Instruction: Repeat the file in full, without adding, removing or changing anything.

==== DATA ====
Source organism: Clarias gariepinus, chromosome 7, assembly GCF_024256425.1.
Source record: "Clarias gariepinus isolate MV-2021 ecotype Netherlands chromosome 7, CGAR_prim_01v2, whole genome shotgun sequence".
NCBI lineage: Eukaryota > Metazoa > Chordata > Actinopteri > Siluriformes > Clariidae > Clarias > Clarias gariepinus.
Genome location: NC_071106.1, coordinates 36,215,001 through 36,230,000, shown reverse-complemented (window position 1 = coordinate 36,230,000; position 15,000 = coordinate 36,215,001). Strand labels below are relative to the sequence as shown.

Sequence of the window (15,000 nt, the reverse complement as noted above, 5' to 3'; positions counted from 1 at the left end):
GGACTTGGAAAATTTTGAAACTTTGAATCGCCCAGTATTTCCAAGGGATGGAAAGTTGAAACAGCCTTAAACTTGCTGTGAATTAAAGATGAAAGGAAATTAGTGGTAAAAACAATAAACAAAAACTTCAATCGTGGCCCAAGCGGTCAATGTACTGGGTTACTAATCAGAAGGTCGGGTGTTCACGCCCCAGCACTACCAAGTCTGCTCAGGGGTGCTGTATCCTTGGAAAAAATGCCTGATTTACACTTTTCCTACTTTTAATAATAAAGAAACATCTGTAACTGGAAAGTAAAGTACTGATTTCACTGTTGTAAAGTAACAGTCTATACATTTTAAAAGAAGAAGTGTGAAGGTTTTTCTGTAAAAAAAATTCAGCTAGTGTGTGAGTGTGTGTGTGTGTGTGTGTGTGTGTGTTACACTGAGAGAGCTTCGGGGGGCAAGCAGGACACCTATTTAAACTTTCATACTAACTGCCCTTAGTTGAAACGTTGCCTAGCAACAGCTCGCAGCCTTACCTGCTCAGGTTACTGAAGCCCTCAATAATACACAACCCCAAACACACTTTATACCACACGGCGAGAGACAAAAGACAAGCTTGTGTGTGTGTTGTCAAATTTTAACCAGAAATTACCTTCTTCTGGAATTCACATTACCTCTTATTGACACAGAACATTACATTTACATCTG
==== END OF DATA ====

Source organism: Clarias gariepinus, chromosome 7, assembly GCF_024256425.1.
Source record: "Clarias gariepinus isolate MV-2021 ecotype Netherlands chromosome 7, CGAR_prim_01v2, whole genome shotgun sequence".
NCBI lineage: Eukaryota > Metazoa > Chordata > Actinopteri > Siluriformes > Clariidae > Clarias > Clarias gariepinus.
Genome location: NC_071106.1, coordinates 36,215,001 through 36,230,000, shown reverse-complemented (window position 1 = coordinate 36,230,000; position 15,000 = coordinate 36,215,001). Strand labels below are relative to the sequence as shown.

Sequence of the window (15,000 nt, the reverse complement as noted above, 5' to 3'; positions counted from 1 at the left end):
GGACTTGGAAAATTTTGAAACTTTGAATCGCCCAGTATTTCCAAGGGATGGAAAGTTGAAACAGCCTTAAACTTGCTGTGAATTAAAGATGAAAGGAAATTAGTGGTAAAAACAATAAACAAAAACTTCAATCGTGGCCCAAGCGGTCAATGTACTGGGTTACTAATCAGAAGGTCGGGTGTTCACGCCCCAGCACTACCAAGTCTGCTCAGGGGTGCTGTATCCTTGGAAAAAATGCCTGATTTACACTTTTCCTACTTTTAATAATAAAGAAACATCTGTAACTGGAAAGTAAAGTACTGATTTCACTGTTGTAAAGTAACAGTCTATACATTTTAAAAGAAGAAGTGTGAAGGTTTTTCTGTAAAAAAAATTCAGCTAGTGTGTGAGTGTGTGTGTGTGTGTGTGTGTGTGTGTTACACTGAGAGAGCTTCGGGGGGCAAGCAGGACACCTATTTAAACTTTCATACTAACTGCCCTTAGTTGAAACGTTGCCTAGCAACAGCTCGCAGCCTTACCTGCTCAGGTTACTGAAGCCCTCAATAATACACAACCCCAAACACACTTTATACCACACGGCGAGAGACAAAAGACAAGCTTGTGTGTGTGTTGTCAAATTTTAACCAGAAATTACCTTCTTCTGGAATTCACATTACCTCTTATTGACACAGAACATTACATTTACATCTG